Health authorities in central Ohio have detected at least 82 cases of measles in children and babies since November, surpassing cases reported to the Centers for Disease Control and Prevention (CDC) in 2020 and 2021 combined.
Columbus Public Health first announced an investigation into the outbreak on November 9 after four confirmed measles cases were linked to a child care facility in Franklin County. All of those cases were among unvaccinated children with no travel history, officials said.
By the end of November, measles cases were linked to several more sites, including a shopping mall, a church and a grocery store.
Columbus Public Health Commissioner Dr. Mysheika Roberts has urged parents to vaccinate their children. The agency said that 94% of measles cases were infants, babies and children age 5 or younger, all of whom were at least partially unvaccinated.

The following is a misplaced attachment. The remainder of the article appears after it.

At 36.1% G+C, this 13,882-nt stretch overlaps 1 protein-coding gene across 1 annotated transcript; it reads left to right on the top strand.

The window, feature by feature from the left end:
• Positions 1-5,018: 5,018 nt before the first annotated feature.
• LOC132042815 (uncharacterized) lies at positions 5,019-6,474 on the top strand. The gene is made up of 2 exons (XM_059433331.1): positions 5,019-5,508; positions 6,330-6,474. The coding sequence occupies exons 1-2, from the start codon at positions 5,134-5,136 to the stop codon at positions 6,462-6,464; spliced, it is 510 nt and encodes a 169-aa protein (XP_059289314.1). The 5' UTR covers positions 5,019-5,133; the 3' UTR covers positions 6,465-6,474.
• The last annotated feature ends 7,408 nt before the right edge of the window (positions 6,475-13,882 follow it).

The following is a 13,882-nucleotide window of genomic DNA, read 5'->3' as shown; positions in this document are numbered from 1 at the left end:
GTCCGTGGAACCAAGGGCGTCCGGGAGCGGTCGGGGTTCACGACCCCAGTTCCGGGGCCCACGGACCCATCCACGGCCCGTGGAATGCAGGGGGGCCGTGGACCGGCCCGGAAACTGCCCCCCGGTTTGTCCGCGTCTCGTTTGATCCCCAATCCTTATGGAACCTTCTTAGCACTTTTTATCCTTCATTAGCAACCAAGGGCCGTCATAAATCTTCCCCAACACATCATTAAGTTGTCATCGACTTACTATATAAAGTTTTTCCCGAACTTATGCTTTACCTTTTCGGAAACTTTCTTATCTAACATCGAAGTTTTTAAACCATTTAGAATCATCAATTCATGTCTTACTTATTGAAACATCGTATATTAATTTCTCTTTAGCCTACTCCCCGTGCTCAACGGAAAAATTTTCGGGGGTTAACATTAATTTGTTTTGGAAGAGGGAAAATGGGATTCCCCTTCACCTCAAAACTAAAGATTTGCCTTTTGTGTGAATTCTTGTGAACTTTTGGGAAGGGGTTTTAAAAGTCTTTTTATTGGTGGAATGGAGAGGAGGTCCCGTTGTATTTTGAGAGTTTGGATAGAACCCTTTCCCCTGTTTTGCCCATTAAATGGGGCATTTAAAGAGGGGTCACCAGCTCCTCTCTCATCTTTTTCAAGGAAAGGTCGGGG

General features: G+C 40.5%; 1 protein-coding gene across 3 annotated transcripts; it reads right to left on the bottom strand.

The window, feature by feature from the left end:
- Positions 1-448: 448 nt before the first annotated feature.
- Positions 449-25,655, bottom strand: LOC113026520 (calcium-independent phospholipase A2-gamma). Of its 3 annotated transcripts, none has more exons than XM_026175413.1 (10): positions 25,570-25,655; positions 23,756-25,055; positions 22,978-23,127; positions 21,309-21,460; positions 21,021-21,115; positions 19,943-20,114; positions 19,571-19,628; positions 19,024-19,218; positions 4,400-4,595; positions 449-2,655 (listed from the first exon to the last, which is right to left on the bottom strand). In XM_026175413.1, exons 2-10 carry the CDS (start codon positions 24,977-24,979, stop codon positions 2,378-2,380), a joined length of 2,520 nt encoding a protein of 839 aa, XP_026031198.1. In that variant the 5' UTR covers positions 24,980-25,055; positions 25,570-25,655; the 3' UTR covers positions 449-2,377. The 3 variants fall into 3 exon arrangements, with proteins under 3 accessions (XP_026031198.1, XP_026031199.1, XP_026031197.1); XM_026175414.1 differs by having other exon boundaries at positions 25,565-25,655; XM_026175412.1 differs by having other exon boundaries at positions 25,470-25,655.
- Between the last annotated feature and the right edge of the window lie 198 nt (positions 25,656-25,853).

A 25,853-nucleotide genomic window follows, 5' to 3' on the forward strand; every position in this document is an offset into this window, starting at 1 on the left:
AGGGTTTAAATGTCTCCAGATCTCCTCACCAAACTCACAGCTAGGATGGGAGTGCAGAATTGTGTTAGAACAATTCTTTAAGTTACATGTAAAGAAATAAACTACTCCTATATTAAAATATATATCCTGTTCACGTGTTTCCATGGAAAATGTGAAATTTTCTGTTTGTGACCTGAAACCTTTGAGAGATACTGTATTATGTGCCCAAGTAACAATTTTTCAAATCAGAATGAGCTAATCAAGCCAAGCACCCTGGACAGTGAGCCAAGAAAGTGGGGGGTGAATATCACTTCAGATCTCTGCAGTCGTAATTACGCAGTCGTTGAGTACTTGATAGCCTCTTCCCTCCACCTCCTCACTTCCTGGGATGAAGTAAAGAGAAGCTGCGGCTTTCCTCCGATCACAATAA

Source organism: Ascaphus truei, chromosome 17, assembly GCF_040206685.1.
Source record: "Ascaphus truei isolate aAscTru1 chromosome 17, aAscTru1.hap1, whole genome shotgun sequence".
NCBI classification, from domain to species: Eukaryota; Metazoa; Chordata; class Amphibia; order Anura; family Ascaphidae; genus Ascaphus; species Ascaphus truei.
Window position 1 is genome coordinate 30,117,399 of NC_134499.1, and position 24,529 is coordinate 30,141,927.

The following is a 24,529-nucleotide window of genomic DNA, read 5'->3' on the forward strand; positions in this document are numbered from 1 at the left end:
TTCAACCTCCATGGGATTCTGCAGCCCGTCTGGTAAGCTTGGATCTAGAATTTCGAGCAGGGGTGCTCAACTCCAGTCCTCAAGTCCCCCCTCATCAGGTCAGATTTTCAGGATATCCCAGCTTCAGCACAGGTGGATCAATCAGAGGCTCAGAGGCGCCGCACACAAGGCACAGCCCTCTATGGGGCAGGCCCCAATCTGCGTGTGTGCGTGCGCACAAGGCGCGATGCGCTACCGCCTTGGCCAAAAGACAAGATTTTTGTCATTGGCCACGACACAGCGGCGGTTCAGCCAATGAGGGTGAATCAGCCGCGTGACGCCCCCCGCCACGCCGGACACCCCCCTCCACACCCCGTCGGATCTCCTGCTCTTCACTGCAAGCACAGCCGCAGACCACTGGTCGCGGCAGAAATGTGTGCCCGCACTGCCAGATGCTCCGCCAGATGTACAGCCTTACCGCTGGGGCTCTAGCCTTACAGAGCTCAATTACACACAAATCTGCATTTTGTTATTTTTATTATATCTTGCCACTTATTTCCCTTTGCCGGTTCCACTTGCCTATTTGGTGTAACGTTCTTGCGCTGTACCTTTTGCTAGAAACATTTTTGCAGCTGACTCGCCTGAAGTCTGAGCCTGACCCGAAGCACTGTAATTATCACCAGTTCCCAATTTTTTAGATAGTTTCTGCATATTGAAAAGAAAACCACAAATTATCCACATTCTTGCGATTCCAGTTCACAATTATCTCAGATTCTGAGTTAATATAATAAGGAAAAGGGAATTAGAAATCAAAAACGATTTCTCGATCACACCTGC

Health officials recommend children get their first dose of the measles-rubella vaccine (MMR) between 12 and 15 months old, and their second dose between 4 and 6 years old.
Measles symptoms include a high fever, cough, runny nose and watery eyes. They appear within a week or two after contact with the virus, according to the CDC, with a rash appearing three to five days after their onset.
Further, about one in five measles patients winds up in the hospital.
“[M]easles isn’t just a little rash,” according to the CDC. “Measles can be dangerous, especially for babies and young children.”